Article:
WASHINGTON -- President Barack Obama's $3.7 billion emergency funding request Tuesday to resolve the crisis of child immigrants also seeks $615 million to fight wildfires this year.
Obama also asked Congress to add wildfires to the list of natural disasters eligible for federal emergency assistance. That move would eliminate the need for the government to dip into wildfire-prevention programs to pay ever-increasing firefighting costs.
The bulk of the White House's funding request is for shoring up security along the southwestern border -- where thousands of children are arriving without parents or guardians. It also will be used to improve temporary housing for the children in U.S. custody and to speed up their deportation proceedings.
Bigger wildfires are a growing problem, particularly out West. Experts say climate change and other factors such as increasing development along forest edges are to blame.
Of late, the U.S. Forest Service and the Interior Department have transferred money from elsewhere in their budgets to meet escalating costs -- a practice known as "fire borrowing." Congress has reimbursed the agencies after the fact.
In a letter to House Speaker John Boehner, R-Ohio, Obama wrote, "Too often in recent years, this cycle of transfers has undermined our efforts to prepare for and reduce the severity of wildfires, which is both fiscally imprudent and self-defeating."
Putting wildfires on an equal legislative footing with hurricanes, earthquakes and other major disasters would "provide funding certainty," allow the government to spend more on programs to reduce the fire risk, "and maintain fiscal responsibility by addressing wildfire disaster needs through agreed-upon funding mechanisms," Obama wrote.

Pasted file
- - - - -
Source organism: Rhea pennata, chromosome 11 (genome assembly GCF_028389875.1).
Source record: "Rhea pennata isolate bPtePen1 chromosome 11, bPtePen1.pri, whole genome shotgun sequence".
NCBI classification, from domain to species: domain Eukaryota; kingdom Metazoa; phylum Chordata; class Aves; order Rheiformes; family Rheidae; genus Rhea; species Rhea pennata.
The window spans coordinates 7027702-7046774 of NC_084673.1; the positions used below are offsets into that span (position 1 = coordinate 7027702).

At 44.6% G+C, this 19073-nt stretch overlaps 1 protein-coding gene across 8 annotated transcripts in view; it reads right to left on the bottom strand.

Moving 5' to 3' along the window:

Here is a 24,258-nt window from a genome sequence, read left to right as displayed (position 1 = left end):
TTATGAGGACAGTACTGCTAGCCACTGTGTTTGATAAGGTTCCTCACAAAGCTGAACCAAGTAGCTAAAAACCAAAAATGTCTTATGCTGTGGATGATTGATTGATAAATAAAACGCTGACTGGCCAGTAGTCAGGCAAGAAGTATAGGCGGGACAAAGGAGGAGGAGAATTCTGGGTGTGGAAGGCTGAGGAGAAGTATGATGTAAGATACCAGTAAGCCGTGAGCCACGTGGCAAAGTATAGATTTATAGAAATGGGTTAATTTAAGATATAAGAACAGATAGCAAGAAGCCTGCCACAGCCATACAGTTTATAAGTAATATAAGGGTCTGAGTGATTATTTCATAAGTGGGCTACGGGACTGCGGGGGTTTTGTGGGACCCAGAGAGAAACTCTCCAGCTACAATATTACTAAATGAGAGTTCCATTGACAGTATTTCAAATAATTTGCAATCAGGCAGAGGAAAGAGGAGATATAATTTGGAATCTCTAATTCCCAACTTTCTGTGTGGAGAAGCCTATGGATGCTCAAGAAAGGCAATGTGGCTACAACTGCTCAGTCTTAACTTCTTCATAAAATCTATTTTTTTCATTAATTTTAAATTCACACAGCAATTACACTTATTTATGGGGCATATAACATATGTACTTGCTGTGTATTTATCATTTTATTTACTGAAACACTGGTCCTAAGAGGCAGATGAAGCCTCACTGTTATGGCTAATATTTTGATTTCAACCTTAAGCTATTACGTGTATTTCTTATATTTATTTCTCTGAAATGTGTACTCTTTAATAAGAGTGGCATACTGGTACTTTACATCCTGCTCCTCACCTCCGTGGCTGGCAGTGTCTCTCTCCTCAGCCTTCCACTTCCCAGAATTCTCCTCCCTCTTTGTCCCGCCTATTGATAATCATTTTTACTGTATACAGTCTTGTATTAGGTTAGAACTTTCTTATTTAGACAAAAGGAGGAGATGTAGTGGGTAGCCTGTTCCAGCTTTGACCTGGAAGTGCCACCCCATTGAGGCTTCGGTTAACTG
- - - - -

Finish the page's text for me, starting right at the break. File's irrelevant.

Boehner didn't respond directly to the White House's wildfire proposals. Spokesman Michael Steel addressed just the immigration request, saying it's under consideration.
"The speaker still supports deploying the National Guard to provide humanitarian support in the affected areas -- which this proposal does not address," Steel said in a statement.
Sen. Mark Udall, a Democrat from fire-prone Colorado, urged Congress to quickly approve the emergency request.
"The crisis on the border and the ongoing wildfire season underscore the need for Congress to set politics aside and ensure the federal government has the tools it needs," he said in a statement.
Obama's 2015 spending request to Congress has a proposal allowing the Forest Service and the Interior Department to tap into a Federal Emergency Management Agency disaster fund to combat the biggest 1 percent of fires, which consume about 30 percent of Uncle Sam's wildfire budget each year. Created in 2011, the FEMA fund has about $12 billion, of which about half is used up in a year.
Congress hasn't acted on the White House's budget request.
Alan Gomez of USA TODAY contributed to this story.